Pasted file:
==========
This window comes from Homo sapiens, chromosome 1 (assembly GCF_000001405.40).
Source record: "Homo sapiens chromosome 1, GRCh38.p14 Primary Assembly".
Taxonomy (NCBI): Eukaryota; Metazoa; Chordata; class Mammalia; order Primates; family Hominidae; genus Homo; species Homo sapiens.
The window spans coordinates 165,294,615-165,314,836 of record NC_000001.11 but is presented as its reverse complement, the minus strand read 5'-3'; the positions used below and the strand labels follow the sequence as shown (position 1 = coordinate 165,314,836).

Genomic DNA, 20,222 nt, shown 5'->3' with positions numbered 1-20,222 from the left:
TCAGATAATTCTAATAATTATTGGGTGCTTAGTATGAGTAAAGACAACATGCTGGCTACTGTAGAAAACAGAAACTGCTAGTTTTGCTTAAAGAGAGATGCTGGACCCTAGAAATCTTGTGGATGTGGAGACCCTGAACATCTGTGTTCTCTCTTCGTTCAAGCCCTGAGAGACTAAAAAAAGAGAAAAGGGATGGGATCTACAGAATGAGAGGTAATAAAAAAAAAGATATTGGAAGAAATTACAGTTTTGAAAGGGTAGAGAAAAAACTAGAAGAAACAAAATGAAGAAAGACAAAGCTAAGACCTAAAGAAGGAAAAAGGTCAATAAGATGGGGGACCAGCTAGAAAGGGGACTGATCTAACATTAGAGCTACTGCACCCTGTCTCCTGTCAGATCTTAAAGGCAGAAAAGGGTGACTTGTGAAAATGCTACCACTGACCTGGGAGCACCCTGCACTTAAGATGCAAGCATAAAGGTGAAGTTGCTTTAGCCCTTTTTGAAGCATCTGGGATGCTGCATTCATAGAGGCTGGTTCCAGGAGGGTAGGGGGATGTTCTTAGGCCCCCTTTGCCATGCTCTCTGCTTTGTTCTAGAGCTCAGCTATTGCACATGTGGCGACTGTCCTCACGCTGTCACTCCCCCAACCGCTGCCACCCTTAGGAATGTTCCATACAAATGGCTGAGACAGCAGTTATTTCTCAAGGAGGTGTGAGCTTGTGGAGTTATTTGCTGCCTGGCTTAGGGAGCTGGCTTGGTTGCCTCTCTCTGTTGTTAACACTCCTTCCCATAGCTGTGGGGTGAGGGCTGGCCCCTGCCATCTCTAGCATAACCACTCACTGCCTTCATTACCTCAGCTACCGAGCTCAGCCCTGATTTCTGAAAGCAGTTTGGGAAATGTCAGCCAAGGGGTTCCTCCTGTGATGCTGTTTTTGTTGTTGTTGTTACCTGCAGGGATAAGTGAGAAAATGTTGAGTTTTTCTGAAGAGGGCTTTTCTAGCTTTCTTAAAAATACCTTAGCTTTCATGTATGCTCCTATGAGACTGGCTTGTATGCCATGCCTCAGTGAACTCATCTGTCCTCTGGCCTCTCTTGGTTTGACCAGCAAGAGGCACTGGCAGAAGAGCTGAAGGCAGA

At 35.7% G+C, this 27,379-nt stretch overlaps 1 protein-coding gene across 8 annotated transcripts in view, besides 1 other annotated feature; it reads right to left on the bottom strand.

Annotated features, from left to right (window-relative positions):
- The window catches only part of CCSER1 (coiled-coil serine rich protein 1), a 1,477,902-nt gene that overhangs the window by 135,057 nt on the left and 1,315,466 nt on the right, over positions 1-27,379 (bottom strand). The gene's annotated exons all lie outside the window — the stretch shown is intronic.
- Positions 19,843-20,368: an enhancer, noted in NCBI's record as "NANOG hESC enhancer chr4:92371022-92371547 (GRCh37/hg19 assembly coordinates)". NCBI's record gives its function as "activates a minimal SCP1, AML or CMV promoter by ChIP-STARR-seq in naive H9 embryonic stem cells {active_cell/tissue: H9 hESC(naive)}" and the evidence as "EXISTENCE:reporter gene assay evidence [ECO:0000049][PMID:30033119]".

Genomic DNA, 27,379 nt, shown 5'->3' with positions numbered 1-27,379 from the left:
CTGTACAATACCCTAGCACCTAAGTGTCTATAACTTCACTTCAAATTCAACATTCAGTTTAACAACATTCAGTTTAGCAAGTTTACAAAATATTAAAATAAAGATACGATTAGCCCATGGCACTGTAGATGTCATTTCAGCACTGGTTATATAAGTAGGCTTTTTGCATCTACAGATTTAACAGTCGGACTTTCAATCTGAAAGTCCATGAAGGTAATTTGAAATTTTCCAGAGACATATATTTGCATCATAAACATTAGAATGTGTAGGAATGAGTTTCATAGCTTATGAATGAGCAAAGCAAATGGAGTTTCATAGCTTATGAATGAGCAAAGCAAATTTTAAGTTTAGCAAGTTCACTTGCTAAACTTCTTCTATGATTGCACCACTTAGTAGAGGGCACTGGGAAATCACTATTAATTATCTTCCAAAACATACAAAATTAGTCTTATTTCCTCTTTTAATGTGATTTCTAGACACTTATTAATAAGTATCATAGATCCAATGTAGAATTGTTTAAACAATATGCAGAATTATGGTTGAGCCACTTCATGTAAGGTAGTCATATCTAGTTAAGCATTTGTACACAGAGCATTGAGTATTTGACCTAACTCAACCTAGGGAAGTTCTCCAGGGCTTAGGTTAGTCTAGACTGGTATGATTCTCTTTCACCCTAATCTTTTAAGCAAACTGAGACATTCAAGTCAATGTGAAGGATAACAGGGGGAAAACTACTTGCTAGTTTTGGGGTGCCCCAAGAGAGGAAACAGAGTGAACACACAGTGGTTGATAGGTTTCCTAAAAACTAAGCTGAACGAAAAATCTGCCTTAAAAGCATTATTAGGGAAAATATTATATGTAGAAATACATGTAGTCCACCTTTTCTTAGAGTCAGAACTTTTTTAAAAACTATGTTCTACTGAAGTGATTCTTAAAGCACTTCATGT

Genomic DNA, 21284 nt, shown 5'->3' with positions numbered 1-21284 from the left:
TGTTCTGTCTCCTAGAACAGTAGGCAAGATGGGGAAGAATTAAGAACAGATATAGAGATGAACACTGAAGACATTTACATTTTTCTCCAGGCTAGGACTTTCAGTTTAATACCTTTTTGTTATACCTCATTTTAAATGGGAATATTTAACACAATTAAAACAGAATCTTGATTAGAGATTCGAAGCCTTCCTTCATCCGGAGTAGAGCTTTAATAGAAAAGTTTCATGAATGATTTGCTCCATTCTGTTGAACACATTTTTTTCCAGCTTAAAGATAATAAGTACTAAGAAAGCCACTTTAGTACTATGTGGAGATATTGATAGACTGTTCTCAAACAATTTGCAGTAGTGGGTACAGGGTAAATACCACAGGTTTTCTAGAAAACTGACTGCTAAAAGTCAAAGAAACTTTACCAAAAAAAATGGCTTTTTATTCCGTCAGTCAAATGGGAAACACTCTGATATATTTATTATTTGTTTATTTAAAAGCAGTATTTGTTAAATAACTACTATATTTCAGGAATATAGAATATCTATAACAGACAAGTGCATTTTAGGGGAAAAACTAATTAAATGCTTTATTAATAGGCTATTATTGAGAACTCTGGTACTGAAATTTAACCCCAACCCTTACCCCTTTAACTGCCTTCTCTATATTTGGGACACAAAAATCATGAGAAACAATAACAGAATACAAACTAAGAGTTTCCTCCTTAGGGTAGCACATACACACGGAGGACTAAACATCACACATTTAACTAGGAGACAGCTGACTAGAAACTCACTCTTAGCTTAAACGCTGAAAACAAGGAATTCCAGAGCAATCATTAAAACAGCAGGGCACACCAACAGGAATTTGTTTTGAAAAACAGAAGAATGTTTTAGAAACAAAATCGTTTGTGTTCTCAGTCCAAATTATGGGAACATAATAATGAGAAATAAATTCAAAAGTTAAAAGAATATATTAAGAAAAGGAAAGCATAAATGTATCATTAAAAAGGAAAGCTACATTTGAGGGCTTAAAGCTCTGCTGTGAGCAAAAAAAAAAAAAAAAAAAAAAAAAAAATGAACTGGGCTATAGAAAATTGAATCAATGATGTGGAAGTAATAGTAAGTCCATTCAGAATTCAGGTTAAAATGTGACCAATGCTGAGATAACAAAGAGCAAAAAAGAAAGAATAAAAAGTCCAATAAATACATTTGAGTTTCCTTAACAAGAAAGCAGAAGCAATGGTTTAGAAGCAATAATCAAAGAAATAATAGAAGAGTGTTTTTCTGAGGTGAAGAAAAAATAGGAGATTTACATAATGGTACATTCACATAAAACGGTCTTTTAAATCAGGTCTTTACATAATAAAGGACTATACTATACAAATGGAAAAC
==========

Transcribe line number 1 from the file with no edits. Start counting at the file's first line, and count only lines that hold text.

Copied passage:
This window comes from Homo sapiens, chromosome 1 (assembly GCF_000001405.40).